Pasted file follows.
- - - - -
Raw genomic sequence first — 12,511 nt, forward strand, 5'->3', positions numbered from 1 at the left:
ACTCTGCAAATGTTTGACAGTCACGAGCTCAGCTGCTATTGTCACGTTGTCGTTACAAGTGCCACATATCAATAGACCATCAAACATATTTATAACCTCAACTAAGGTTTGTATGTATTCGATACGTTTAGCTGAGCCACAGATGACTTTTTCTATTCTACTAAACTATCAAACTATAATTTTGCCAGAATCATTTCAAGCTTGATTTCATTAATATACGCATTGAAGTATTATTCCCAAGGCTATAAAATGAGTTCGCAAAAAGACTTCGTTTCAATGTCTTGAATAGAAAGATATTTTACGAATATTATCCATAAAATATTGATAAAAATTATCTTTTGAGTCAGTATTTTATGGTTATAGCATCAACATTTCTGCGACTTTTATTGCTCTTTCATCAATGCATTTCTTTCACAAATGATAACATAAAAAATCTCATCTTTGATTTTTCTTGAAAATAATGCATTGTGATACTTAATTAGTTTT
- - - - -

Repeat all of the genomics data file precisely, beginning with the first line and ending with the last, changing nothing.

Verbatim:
Raw genomic sequence first — 12,511 nt, forward strand, 5'->3', positions numbered from 1 at the left:
ACTCTGCAAATGTTTGACAGTCACGAGCTCAGCTGCTATTGTCACGTTGTCGTTACAAGTGCCACATATCAATAGACCATCAAACATATTTATAACCTCAACTAAGGTTTGTATGTATTCGATACGTTTAGCTGAGCCACAGATGACTTTTTCTATTCTACTAAACTATCAAACTATAATTTTGCCAGAATCATTTCAAGCTTGATTTCATTAATATACGCATTGAAGTATTATTCCCAAGGCTATAAAATGAGTTCGCAAAAAGACTTCGTTTCAATGTCTTGAATAGAAAGATATTTTACGAATATTATCCATAAAATATTGATAAAAATTATCTTTTGAGTCAGTATTTTATGGTTATAGCATCAACATTTCTGCGACTTTTATTGCTCTTTCATCAATGCATTTCTTTCACAAATGATAACATAAAAAATCTCATCTTTGATTTTTCTTGAAAATAATGCATTGTGATACTTAATTAGTTTT